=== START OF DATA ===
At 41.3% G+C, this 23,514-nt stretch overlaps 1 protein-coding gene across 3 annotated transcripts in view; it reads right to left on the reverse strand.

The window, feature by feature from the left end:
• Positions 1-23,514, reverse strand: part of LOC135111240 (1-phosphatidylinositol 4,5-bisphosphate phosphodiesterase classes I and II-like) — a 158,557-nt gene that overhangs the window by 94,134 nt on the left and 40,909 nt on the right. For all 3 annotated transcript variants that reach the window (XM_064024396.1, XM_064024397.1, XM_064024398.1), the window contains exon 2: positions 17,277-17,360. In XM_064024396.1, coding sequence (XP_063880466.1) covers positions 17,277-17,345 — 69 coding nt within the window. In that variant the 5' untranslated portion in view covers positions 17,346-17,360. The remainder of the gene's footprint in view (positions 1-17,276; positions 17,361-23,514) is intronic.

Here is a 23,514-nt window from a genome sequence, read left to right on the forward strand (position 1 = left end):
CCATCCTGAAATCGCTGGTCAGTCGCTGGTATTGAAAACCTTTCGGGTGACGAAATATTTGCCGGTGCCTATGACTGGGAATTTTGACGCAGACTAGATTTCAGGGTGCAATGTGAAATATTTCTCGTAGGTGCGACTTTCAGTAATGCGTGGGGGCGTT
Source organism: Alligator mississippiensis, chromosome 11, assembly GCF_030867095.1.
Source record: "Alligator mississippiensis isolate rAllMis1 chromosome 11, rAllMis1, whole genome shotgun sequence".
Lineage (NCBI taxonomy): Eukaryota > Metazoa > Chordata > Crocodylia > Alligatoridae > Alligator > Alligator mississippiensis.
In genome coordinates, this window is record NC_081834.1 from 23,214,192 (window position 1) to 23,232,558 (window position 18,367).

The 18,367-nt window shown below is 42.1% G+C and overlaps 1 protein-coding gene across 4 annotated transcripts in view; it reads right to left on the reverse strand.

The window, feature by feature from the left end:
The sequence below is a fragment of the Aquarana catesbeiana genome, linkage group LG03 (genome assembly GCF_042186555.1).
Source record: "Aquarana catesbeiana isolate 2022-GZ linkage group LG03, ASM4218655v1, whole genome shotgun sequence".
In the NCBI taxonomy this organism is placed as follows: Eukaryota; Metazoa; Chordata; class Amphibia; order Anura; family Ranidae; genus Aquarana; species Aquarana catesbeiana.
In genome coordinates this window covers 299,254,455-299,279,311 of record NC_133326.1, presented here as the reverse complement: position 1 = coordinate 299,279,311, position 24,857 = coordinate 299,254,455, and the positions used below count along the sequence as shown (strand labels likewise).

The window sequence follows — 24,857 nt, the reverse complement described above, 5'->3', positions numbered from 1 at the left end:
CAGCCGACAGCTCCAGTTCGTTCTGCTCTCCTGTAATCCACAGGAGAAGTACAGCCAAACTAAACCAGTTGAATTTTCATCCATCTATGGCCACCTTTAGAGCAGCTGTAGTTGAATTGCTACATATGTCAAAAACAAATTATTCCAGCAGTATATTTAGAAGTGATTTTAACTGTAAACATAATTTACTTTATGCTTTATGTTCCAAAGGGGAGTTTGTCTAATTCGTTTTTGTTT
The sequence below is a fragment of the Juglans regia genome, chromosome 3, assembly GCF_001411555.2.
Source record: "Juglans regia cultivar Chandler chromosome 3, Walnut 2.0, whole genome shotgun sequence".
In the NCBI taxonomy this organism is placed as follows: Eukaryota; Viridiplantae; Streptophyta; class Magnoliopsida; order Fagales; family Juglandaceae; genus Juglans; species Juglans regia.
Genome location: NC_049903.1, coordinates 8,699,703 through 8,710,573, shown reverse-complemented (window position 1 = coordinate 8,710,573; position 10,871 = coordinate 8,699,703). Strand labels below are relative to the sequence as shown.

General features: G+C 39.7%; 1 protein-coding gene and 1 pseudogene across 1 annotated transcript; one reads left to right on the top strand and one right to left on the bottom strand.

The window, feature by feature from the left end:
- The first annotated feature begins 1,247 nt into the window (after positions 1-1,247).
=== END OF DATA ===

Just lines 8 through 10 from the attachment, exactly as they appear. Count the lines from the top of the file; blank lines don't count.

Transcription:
Lineage (NCBI taxonomy): Eukaryota > Metazoa > Chordata > Crocodylia > Alligatoridae > Alligator > Alligator mississippiensis.
In genome coordinates, this window is record NC_081834.1 from 23,214,192 (window position 1) to 23,232,558 (window position 18,367).

The 18,367-nt window shown below is 42.1% G+C and overlaps 1 protein-coding gene across 4 annotated transcripts in view; it reads right to left on the reverse strand.